It was in college where Alfred met Arthur Hallam, his best pal. Hallam was later engaged to Tennyson's sister (Hallam wrote her sonnets) and when he died in 1833 (cerebral hemorrhage), it was a life blow to the shy Tennyson who enjoyed Hallam's intellect and confidence. That same year Tennyson published a book of poetry that met with unfavorable reviews. It was a crappy year for Alfred and he suffered. Of course there's always talk of the homoerotic nature of a male-male friendship. The allegations about Hallam are merely contemporary speculation, there's no proof that anything other than genuine, deep extraordinary friendship existed between the two men (and by the by, even if there was, so what?) And Alfred married the love of his life, Emily Selwood. They named their first child after Hallam.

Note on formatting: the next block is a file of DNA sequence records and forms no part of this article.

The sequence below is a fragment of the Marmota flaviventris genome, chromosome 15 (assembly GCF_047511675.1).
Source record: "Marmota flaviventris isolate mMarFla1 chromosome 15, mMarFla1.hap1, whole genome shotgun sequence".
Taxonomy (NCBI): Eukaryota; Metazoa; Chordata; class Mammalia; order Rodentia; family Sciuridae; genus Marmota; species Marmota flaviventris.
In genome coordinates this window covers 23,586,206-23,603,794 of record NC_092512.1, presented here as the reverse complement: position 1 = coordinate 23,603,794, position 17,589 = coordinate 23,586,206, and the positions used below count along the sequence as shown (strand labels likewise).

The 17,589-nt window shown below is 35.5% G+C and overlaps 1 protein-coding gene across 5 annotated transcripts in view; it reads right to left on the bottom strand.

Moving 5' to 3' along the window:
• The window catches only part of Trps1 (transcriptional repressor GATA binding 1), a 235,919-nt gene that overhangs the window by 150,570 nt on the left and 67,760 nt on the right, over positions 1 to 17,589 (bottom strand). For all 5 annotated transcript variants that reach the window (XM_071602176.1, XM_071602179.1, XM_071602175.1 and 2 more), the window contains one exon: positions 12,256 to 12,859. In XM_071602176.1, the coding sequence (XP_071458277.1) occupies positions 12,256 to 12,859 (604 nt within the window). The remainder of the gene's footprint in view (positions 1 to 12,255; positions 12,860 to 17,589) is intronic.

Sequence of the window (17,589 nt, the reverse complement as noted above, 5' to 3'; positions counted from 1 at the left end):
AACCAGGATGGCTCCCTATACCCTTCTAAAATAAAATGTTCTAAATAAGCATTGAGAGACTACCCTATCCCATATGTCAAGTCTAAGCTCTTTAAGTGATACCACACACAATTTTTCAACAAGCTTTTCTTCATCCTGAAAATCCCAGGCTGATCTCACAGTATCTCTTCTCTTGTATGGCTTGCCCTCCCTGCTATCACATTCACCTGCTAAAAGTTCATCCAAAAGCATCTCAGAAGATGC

Now before I go any farther into stories about Tennyson let me say that I believe this poem is about Tennyson himself. The "falling like the thunderbolt" may be a bit of imaginative wish fulfillment but the loneliness is all Tennyson's. [The picture at top is a Golden Eagle- he probably wasn't talking about a Bald Eagle which are indigenous to the U.S. hence it's our "national bird." Golden Eagles were common on the Isle of Wight in this era and Tennyson spent some time there.] It wouldn't be uncharacteristic of Tennyson to think of himself in this way, not in a pretentious way but as a supreme loner. He was certainly treated in a respectful and majestic manner as he was both Poet Laureate of England and given a Lordship (which he turned down when offered by both Gladstone and Disraeli and ended up taking it because Prince Albert, who loved his work, asked him to.) Notice that the bird is so high on a crag that the waving sea just looks wrinkled. All the words in the poem all so well-chosen for sound aren't they?

Queen Victoria considered Tennyson a friend and they corresponded by letter. She even wrote of the times he visited her in her diaries.